Hepatocellular Carcinoma Study
What is hepatocellular carcinoma?
Hepatocellular carcinoma is the most common form of liver cancer in the United States, making up more than 80% of cases.1 This disease arises in the hepatocytes, the cells that make up most of the liver.1 Worldwide, this cancer is the third leading cause of cancer-related deaths, but in the United States, it ranks at ninth.2
On a global scale, 78% of liver cancer cases are secondary to chronic Hepatitis B or C infections.2 Another risk factor is cirrhosis, a chronic disease where scar tissue replaces liver cells.1 An estimated 28,720 new cases were diagnosed in the Unites States in 2012.1 View additional information on liver cancer.
What have TCGA researchers learned about hepatocellular cancer?
- An analysis of 196 hepatocellular carcinoma cases confirmed frequent mutations in:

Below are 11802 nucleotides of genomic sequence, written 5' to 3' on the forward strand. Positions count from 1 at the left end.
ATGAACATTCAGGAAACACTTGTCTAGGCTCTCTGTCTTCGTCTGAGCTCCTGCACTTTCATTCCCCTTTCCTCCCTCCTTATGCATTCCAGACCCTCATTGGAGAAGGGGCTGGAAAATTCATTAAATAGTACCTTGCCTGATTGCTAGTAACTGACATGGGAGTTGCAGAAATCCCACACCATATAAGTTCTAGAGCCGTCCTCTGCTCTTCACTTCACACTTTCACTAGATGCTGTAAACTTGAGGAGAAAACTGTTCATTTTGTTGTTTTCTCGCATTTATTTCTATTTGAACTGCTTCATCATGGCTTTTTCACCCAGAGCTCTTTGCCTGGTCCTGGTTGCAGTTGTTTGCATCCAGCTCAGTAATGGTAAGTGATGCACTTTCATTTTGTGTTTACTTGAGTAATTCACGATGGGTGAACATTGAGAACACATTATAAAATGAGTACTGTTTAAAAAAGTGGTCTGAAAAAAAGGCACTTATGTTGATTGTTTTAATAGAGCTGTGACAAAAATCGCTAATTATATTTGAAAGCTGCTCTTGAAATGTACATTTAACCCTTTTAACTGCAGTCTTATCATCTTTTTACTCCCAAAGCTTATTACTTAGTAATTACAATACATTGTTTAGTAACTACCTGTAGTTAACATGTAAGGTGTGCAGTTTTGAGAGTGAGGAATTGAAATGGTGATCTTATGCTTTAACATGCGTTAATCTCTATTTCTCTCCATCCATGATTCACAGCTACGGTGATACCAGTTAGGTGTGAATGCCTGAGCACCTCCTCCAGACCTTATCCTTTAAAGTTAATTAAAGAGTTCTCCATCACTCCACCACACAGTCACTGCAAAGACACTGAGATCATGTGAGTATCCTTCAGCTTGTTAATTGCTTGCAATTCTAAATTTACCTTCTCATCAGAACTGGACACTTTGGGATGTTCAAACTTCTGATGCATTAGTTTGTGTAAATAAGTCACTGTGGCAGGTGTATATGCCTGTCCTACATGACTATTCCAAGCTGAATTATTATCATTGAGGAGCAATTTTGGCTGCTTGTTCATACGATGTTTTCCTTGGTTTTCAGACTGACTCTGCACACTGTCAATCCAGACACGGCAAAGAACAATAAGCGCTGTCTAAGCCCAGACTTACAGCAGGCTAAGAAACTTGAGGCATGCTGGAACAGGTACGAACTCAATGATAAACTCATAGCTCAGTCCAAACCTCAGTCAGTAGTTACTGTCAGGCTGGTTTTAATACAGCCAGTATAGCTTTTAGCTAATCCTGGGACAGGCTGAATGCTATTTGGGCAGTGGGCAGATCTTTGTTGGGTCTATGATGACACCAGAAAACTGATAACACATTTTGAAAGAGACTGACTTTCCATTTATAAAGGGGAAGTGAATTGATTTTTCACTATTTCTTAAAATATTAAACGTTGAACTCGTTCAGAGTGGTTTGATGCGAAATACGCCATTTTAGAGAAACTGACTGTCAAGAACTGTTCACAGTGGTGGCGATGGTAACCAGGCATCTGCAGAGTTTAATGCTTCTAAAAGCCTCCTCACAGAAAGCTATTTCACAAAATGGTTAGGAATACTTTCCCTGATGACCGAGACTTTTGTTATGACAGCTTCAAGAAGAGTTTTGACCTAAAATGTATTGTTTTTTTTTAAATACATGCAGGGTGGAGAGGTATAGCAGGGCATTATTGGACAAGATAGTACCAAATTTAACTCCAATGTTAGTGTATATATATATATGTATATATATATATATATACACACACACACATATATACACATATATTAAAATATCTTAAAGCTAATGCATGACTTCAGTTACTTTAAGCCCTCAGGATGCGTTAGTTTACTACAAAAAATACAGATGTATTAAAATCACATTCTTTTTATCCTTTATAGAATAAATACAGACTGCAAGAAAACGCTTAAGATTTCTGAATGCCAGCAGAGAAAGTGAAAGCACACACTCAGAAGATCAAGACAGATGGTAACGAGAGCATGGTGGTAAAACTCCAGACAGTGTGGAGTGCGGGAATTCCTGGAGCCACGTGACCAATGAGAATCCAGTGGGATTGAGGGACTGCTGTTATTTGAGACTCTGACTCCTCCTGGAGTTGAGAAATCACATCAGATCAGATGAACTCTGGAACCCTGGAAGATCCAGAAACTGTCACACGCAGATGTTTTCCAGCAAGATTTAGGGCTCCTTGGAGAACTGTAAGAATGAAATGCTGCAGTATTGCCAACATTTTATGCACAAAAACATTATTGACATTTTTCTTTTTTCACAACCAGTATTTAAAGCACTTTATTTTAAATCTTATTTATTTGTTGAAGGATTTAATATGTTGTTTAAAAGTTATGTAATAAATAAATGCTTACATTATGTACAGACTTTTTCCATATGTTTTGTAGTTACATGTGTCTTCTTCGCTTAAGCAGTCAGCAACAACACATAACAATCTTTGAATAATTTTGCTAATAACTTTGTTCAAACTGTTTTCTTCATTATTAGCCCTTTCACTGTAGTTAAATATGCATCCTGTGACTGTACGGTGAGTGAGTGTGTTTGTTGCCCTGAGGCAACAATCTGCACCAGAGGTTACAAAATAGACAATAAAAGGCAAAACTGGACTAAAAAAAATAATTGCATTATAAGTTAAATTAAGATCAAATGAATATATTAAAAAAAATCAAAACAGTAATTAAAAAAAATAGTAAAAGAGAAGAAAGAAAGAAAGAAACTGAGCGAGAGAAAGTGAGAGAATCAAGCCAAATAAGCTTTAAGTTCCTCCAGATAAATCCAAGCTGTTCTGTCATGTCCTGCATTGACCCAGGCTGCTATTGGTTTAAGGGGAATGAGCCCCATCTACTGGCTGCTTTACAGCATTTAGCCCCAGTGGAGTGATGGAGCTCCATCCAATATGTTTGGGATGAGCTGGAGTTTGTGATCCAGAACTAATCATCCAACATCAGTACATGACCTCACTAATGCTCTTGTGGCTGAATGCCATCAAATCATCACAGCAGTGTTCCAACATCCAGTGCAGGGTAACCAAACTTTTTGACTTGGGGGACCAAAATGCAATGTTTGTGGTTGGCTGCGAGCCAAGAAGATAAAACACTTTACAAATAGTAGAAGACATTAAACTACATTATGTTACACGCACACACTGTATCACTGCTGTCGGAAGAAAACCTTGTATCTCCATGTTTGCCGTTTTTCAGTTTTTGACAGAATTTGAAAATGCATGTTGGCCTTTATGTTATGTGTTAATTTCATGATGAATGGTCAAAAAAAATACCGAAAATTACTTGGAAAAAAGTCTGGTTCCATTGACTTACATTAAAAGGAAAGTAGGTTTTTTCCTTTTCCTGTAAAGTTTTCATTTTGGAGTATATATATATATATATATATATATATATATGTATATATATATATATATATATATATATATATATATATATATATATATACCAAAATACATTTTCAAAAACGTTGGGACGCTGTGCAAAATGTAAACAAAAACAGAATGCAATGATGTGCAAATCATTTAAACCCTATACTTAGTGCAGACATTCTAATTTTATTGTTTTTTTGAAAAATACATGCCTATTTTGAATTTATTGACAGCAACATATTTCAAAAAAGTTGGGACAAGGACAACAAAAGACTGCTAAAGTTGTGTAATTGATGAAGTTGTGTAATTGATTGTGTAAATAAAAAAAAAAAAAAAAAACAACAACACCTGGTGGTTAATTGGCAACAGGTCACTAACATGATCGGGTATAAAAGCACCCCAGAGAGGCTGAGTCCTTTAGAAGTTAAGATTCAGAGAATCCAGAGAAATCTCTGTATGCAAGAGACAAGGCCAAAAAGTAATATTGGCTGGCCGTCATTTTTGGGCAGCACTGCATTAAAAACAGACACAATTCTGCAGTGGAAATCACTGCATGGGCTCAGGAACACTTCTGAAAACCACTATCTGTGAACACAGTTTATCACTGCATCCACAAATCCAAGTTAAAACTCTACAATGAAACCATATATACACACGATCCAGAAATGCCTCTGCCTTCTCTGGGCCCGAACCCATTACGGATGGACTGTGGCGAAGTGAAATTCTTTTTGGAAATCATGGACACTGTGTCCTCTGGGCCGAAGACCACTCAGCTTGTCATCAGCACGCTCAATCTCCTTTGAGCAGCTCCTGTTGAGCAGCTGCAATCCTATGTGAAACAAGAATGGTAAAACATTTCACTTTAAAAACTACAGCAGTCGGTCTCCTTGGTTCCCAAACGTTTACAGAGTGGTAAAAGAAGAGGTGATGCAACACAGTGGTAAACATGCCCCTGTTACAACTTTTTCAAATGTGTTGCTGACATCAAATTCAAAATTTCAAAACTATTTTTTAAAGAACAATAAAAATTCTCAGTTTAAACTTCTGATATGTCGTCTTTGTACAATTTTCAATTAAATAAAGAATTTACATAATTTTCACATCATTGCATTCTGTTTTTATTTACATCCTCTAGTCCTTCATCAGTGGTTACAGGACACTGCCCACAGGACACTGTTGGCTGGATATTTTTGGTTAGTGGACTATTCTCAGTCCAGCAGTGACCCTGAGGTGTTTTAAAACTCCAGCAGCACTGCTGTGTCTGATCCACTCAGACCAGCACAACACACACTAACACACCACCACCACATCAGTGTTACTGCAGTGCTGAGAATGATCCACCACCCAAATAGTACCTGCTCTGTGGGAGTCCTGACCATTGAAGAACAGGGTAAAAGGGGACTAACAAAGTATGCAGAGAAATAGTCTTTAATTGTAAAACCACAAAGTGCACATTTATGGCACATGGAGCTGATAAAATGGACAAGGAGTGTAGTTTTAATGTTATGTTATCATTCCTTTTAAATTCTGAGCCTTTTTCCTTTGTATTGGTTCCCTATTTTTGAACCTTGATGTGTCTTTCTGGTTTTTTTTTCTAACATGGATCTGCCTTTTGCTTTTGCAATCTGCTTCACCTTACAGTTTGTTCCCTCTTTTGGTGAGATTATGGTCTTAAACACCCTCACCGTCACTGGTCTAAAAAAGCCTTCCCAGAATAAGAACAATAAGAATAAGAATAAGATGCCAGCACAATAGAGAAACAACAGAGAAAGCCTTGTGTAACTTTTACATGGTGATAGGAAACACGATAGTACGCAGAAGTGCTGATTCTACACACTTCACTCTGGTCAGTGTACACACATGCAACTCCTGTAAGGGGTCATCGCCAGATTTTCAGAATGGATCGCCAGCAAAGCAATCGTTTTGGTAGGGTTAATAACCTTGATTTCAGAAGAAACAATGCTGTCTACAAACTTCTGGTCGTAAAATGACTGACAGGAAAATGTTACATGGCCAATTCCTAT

- The TERT promotor region, associated with regulating cell survival
- TP53, one of the most frequently mutated genes in cancer
- CTNNB1, a member of the Wnt signaling pathway that mediates cell growth and differentiation
- Genetic alterations in hepatocellular carcinoma may be targeted by therapies that are currently available or under development:
- Mutations of the TERT promotor, found in 44% of the cancers studied, may be targeted with telomerase inhibitors that are under development.
- In many tumors, TP53 was not genetically altered but inhibited by expression of MDM4, which in turn may be inhibited by investigational drugs.
- 20% of tumors studied showed elevated expression of immune evasion genes, suggesting that this subset may be sensitive to immunotherapies that strengthen the immune system’s surveillance.